SC Johnson is one company that’s enriching life for their retirees. Their recreation and fitness facility is available to help them and their families to stay fit and connected. SC Johnson employees become honorary members of the fitness center as they retire and no longer have to pay dues, and their Retiree Activity Program sponsors a variety of activities. Many of the companies honored by AARP this year offer jobs to their retirees; this company offers temporary work, consulting/contract work, telecommuting and part-time work. And for current employees 50 and older, they allow them to make ‘catch-up’ contributions to their 401(k).

Mercy Health System also offers numerous flexible work options, including a “Weekender Program” that assigns work only on weekends, a “Traveler Option” (work short term assignments from six to 13 weeks), a “Nursing Float Option” (nurses are guaranteed benefits while floating departments), a “Registry Pool Option” (work 48-96 hrs/month with benefits), a variety of shift options, telecommuting and a “Work-To-Retire Program” (work reduced hours – seasonally). Mercy’s Senior Connection, a free program for those over 50, provides health insurance, financial counseling and a free prescription discount card, and sponsors senior activities like brown bag lunches and trips. They’re working to recruit seniors, attend job and product fairs that target them and work with area partner agencies to identify experienced candidates.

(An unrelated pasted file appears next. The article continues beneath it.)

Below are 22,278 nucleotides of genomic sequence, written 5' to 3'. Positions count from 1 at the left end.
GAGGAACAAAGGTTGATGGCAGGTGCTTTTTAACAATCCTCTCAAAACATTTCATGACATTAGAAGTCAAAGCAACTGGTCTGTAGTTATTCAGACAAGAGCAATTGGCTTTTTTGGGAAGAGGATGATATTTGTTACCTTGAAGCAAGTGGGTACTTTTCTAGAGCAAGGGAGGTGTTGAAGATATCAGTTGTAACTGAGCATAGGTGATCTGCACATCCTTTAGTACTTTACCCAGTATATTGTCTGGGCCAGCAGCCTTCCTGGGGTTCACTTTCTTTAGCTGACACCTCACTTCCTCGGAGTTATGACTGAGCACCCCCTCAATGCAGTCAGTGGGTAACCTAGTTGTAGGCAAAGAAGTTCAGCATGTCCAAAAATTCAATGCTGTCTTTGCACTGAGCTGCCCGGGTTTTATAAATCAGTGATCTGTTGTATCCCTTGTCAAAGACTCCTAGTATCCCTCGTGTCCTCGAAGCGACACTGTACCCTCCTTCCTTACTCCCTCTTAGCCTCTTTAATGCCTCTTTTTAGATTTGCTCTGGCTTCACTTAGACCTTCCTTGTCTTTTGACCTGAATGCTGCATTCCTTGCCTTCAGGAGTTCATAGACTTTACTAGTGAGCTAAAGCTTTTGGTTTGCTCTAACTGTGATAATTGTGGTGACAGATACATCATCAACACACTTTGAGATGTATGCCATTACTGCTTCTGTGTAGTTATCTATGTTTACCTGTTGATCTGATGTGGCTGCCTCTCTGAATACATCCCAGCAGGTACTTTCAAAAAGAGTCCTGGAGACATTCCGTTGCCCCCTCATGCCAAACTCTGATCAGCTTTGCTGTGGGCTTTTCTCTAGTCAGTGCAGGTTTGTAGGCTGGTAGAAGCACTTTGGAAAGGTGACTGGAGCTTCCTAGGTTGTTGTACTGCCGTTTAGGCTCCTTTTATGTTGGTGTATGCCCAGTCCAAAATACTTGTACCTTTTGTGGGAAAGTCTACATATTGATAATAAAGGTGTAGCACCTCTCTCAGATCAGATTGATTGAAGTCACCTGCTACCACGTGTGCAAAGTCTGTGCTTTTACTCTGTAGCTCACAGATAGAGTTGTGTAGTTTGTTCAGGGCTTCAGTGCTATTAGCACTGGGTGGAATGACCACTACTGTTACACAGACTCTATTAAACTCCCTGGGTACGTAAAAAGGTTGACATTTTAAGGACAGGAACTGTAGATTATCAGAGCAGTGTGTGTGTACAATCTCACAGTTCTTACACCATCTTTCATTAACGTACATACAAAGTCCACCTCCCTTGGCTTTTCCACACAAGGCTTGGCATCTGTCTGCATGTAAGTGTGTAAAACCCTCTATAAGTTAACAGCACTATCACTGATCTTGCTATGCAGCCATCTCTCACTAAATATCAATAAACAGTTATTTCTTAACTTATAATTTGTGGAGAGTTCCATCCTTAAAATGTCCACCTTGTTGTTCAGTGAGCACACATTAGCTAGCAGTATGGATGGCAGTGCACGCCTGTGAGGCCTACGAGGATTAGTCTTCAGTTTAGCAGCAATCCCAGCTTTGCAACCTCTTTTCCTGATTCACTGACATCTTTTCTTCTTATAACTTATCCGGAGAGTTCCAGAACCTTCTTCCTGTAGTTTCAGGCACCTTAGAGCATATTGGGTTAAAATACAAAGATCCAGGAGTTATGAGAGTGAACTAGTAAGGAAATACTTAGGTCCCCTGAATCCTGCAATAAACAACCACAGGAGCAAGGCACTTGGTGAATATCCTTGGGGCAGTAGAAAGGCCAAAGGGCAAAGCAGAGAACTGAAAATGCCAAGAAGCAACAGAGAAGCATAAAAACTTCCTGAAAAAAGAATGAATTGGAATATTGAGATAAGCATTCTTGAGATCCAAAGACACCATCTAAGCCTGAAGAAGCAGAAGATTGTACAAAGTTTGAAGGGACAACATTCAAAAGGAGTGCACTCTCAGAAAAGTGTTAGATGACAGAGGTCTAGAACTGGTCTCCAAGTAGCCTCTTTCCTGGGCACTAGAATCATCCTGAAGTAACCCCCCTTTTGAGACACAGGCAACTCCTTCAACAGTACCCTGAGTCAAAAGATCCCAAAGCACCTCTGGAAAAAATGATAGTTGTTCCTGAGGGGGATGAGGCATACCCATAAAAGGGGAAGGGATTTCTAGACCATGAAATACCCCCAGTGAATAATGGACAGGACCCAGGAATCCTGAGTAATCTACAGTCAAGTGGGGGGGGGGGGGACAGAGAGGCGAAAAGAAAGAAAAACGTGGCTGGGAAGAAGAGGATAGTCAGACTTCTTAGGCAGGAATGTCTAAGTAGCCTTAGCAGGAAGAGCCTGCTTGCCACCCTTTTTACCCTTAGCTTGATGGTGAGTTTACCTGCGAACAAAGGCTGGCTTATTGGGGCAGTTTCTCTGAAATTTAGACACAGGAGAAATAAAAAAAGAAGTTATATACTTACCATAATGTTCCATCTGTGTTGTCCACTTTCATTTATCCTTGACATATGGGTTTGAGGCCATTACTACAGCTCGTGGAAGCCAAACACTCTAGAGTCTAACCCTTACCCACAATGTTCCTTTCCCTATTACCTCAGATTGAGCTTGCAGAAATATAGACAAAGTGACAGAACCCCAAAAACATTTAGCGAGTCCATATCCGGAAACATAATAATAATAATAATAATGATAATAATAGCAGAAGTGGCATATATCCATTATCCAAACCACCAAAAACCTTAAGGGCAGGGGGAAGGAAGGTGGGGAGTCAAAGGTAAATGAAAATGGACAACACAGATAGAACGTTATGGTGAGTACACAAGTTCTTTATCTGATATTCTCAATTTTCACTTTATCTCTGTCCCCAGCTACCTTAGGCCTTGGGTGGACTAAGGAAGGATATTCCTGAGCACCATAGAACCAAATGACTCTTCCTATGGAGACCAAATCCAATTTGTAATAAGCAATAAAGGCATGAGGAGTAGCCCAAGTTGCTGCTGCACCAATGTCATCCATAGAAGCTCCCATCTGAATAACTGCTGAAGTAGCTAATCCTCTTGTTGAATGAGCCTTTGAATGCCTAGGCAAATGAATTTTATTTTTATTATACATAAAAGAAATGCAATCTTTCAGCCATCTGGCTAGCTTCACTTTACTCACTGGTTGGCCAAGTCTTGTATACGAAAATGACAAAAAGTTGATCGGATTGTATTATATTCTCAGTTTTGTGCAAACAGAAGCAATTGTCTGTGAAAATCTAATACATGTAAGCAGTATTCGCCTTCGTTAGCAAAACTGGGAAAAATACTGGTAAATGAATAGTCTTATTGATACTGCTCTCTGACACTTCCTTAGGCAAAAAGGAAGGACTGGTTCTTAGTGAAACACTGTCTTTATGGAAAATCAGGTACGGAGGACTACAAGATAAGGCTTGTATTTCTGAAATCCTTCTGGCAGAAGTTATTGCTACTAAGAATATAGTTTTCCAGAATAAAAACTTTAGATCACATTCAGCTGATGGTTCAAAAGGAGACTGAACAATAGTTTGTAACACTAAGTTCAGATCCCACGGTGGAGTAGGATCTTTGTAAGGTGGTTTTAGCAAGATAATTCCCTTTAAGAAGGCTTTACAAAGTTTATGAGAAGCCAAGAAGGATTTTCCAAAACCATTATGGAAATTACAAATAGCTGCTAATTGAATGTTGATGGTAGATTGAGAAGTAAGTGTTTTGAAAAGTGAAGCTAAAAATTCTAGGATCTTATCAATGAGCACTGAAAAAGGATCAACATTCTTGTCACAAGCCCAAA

Busch Entertainment, the producer of SeaWorld/Busch Gardens, has teams of individuals 55 and over in each of their parks; their job is to provide quality employment and job satisfaction to the 55+ population. Called the Busch’s ‘Legends Ambassadors,’ they’re selected annually to help new seniors learn the ropes. They meet each month, offer suggestions, concerns, and ideas to Human Resources, and participate in training, job fairs and other recruiting efforts focused on older workers. The company also uses senior placement agencies to target mature workers and retirees for employment.

Volkswagen of America's 'Flexible Spending Accounts for Dependent Elder Care' program provides mature employees with the option to allocate $5,000 in pre-tax earnings to dependent elder care needs. Retirees with less than 20 years of service receive $500 upon retirement while those with 20 or more years of service receive $750. The company uses a nationwide resume data base of individuals who have been laid off from employers as a source for recruiting mature workers.